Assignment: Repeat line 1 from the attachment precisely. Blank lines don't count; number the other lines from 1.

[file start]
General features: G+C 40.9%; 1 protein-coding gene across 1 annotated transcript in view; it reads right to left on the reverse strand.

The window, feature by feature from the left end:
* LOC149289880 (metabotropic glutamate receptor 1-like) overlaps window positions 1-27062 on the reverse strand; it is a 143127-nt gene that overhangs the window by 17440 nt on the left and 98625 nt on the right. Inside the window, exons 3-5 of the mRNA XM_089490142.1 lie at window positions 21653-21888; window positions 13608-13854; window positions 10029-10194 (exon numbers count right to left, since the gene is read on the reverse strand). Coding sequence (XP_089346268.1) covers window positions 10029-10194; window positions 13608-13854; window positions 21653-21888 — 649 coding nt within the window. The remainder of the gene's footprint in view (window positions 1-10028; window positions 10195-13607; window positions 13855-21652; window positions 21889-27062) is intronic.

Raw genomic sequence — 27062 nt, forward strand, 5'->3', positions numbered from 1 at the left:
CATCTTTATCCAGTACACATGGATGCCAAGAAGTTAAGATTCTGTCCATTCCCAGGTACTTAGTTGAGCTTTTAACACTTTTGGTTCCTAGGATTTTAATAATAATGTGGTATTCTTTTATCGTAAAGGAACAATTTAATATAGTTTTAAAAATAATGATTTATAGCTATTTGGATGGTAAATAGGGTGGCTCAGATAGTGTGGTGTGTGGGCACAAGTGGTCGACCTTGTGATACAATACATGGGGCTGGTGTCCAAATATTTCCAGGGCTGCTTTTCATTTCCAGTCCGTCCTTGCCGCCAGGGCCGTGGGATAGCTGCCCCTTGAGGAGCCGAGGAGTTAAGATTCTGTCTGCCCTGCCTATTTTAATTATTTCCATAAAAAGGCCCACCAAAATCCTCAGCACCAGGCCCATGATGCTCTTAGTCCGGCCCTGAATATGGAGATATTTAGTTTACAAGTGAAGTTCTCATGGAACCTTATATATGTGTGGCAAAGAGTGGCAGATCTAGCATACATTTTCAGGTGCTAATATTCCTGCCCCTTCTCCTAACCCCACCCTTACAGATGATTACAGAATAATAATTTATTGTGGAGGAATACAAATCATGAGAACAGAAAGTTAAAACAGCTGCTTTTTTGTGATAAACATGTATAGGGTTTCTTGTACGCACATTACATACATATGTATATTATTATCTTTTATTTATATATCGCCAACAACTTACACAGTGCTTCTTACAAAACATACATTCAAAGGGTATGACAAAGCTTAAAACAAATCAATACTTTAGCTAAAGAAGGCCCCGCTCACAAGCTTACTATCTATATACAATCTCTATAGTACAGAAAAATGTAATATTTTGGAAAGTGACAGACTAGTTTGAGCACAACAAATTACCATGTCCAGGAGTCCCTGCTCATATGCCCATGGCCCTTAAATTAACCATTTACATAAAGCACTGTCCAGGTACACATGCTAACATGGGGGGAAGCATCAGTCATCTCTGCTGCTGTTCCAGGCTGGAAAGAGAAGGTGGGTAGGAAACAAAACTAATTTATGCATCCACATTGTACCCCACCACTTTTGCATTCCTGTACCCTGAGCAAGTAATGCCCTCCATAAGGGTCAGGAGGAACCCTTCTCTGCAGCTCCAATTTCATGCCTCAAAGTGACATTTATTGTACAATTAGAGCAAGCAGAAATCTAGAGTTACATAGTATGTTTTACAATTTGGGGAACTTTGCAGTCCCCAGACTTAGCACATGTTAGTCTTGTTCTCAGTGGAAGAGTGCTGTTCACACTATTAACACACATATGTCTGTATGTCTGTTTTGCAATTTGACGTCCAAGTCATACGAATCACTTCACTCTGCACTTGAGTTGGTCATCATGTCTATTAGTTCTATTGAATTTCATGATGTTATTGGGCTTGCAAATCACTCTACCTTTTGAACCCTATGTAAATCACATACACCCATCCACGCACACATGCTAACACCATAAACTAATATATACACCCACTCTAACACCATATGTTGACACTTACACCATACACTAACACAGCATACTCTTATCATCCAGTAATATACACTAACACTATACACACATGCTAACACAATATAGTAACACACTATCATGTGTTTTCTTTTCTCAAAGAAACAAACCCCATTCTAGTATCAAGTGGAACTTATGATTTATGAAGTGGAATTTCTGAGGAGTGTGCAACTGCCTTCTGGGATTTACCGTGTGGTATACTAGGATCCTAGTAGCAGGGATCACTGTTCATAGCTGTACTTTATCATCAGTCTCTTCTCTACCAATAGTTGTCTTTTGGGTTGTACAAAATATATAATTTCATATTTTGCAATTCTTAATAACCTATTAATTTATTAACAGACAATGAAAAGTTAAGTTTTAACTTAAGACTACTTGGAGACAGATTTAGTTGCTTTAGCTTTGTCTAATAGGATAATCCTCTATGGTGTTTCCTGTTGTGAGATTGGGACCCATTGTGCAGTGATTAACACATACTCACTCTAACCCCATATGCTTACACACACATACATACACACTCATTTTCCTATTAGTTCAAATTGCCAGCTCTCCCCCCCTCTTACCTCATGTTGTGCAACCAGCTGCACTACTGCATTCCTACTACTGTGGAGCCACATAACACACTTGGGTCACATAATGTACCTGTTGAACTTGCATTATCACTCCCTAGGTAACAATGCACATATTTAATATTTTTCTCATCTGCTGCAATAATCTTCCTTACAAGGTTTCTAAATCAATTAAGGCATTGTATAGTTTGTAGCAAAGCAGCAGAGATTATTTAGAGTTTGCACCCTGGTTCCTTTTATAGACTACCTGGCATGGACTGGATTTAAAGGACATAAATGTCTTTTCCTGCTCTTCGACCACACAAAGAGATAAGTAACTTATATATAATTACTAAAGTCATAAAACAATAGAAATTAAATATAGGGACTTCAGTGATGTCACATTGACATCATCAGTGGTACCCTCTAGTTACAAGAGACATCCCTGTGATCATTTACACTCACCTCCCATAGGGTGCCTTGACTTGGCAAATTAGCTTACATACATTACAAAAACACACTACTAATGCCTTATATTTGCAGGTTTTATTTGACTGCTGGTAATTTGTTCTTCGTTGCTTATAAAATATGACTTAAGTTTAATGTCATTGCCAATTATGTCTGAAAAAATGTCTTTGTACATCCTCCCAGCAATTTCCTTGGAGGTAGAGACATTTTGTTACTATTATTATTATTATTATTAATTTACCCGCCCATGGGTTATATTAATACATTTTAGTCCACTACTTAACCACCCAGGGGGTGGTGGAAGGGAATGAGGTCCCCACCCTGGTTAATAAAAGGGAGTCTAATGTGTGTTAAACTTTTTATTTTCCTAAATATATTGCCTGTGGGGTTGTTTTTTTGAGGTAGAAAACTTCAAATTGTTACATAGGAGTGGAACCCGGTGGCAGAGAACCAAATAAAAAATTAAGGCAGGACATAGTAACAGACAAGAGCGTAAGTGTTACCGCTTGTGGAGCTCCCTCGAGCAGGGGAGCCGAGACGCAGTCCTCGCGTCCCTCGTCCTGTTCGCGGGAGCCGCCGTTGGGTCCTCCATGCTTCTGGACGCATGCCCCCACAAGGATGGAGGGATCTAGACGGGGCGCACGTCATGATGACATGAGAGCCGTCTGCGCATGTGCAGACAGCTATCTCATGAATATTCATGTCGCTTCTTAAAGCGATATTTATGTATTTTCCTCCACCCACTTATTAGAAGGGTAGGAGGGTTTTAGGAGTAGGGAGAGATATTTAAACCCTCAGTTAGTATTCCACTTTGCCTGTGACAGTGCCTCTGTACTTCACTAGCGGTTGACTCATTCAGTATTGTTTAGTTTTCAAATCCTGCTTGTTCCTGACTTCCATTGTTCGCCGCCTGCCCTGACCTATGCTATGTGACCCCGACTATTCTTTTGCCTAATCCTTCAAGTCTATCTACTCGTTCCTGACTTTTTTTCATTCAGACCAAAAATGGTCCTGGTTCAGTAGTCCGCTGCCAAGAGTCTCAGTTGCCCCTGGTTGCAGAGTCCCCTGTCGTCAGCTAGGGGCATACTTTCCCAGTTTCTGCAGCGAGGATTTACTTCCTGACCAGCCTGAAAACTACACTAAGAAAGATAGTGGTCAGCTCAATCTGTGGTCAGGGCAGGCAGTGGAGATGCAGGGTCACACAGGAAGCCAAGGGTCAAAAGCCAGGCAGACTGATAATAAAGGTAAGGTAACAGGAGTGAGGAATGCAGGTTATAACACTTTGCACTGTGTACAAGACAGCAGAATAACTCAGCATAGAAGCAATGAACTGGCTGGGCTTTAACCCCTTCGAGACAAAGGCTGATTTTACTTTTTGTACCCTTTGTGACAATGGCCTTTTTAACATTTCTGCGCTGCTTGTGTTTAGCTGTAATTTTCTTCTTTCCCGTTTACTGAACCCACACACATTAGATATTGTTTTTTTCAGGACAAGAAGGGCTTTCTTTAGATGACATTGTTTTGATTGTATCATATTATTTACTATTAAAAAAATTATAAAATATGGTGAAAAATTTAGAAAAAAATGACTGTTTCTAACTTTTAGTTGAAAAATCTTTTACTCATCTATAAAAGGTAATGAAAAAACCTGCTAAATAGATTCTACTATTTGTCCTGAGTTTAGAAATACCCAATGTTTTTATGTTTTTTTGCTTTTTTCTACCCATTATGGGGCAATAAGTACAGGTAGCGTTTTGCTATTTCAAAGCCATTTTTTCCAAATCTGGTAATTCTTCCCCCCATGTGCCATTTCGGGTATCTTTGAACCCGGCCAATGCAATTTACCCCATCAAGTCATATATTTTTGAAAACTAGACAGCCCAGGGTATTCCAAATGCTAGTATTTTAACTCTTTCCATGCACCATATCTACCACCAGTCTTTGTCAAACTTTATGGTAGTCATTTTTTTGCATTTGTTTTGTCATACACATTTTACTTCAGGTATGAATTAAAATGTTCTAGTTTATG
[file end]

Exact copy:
General features: G+C 40.9%; 1 protein-coding gene across 1 annotated transcript in view; it reads right to left on the reverse strand.